Feeling the British policy destroyed their political and social order, based on racial separation and that white dominance was “God’s own will,”10,000 Boers, or Voortrekkers, left Cape Town to escape British rule on a 1,000 mile migration inland, known as the“Great Trek.”

south africa2
South Africa
  • At time of white settlement of the Cape, Xhosa groups were living far inland.
  • Since around 1770, they had been confronted with the Trek Boers or Voortrekkers who approached from the west.
  • Both Boers and Xhosa were stock-farmers. The competition for grazing land led first to quarrels between the two groups, and eventually it came to a number of wars.
  • In the middle of the 19th century, all land formerly inhabited by Xhosa was in the hands of white settlers.
south africa3
South Africa
  • Towards the end of 18th century, all over southern Africa small tribal groups were amalgamating into larger communities.
  • Not a peaceful process, but result of protracted wars.
  • Rise of Zulu Kingdom falls into this period.
  • Through incredible atrocities and cruelties Zulu warrior Shaka gained control over a number of Zulu clans.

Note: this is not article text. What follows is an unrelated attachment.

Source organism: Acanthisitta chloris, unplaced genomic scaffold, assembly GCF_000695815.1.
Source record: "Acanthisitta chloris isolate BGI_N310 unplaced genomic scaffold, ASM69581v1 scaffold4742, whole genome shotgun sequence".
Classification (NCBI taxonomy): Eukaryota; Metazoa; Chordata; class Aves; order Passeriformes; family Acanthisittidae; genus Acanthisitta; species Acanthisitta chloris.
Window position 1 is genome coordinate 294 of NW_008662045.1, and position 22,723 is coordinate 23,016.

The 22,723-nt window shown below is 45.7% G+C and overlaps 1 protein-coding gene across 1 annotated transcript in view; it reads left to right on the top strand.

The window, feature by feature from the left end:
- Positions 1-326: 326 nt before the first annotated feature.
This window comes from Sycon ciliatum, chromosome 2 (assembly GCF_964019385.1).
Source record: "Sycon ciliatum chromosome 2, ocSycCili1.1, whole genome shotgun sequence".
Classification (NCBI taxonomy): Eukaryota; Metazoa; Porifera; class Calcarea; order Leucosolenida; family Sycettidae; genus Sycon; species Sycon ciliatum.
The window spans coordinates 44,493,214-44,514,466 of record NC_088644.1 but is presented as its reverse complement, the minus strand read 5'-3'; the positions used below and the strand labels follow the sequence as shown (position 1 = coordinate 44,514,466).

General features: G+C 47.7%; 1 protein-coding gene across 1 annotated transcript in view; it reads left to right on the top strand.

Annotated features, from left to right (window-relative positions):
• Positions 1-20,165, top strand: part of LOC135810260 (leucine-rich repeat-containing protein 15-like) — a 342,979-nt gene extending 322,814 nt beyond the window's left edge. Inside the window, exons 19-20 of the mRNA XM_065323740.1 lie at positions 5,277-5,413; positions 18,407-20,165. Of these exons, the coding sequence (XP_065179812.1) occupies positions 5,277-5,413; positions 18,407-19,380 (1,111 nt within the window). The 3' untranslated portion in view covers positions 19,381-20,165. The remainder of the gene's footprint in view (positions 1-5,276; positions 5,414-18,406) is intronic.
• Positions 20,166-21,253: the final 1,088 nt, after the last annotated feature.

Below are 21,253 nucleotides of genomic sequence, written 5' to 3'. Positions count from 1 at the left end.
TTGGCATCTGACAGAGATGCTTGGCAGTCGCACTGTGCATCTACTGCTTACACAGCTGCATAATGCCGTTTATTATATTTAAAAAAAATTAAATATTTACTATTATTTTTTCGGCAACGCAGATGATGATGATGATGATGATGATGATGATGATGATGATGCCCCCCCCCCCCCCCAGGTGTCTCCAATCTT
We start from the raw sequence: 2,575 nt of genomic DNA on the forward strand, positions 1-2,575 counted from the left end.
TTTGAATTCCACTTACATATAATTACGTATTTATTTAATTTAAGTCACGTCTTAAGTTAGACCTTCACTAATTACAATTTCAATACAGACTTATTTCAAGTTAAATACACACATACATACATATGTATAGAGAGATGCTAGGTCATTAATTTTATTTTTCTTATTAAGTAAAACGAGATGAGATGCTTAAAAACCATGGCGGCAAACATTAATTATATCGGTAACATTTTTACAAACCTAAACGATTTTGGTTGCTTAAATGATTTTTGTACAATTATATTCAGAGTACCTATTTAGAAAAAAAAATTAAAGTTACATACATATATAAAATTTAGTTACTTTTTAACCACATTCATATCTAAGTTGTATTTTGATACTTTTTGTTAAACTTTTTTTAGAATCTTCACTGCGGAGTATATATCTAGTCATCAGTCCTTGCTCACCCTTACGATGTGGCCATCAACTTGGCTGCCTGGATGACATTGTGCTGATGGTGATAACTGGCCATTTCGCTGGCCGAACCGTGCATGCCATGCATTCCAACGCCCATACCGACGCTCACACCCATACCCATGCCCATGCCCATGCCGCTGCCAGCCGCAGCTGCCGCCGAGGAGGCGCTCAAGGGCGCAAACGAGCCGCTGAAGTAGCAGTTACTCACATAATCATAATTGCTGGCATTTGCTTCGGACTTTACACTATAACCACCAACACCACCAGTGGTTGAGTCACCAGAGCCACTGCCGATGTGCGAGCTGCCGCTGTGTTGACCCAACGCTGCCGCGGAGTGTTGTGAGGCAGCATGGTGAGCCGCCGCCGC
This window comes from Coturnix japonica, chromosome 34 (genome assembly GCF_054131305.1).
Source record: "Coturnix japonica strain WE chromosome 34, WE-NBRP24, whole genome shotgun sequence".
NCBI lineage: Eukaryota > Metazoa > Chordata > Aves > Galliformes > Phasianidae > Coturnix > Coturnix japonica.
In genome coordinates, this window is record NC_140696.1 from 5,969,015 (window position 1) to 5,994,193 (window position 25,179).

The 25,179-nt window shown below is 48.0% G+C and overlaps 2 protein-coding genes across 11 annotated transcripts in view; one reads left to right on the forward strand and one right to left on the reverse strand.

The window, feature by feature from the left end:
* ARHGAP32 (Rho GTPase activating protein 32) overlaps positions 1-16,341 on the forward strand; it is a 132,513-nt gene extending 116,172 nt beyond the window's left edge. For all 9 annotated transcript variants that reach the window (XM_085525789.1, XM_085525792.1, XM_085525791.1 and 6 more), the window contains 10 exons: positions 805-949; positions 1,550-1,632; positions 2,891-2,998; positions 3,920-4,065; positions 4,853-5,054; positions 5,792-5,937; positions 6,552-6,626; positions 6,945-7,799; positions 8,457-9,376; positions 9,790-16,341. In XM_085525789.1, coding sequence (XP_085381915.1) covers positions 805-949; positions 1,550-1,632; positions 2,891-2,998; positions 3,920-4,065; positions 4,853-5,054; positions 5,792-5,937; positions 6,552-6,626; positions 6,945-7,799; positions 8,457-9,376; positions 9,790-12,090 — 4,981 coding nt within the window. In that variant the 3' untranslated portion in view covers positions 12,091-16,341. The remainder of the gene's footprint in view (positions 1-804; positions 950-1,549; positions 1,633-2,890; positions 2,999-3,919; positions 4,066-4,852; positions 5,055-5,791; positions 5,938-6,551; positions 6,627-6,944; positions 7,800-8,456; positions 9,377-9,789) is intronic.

• Expanded his territory systematically as his warriors raided Zulu villages and burnt them down.
  • Women and children gored to death; young men called up and chiefs tortured and forced into allegiance.
south africa4
South Africa
  • Voortrekkers failed to negotiate with Zulus secession of land for settling and grazing.
  • They had endured a number of catastrophic assaults.
  • Assembled at the Ncome River for a decisive battle on December 16, 1838.
  • 464 Boers under command of Andries Pretorius defeated 10,000 Zulu warriors.
  • Became known as the Battle of Blood River.
south africa5
South Africa
  • Boers did not ascribe military victory to technically superior armaments; interpreted it instead as a sign from God.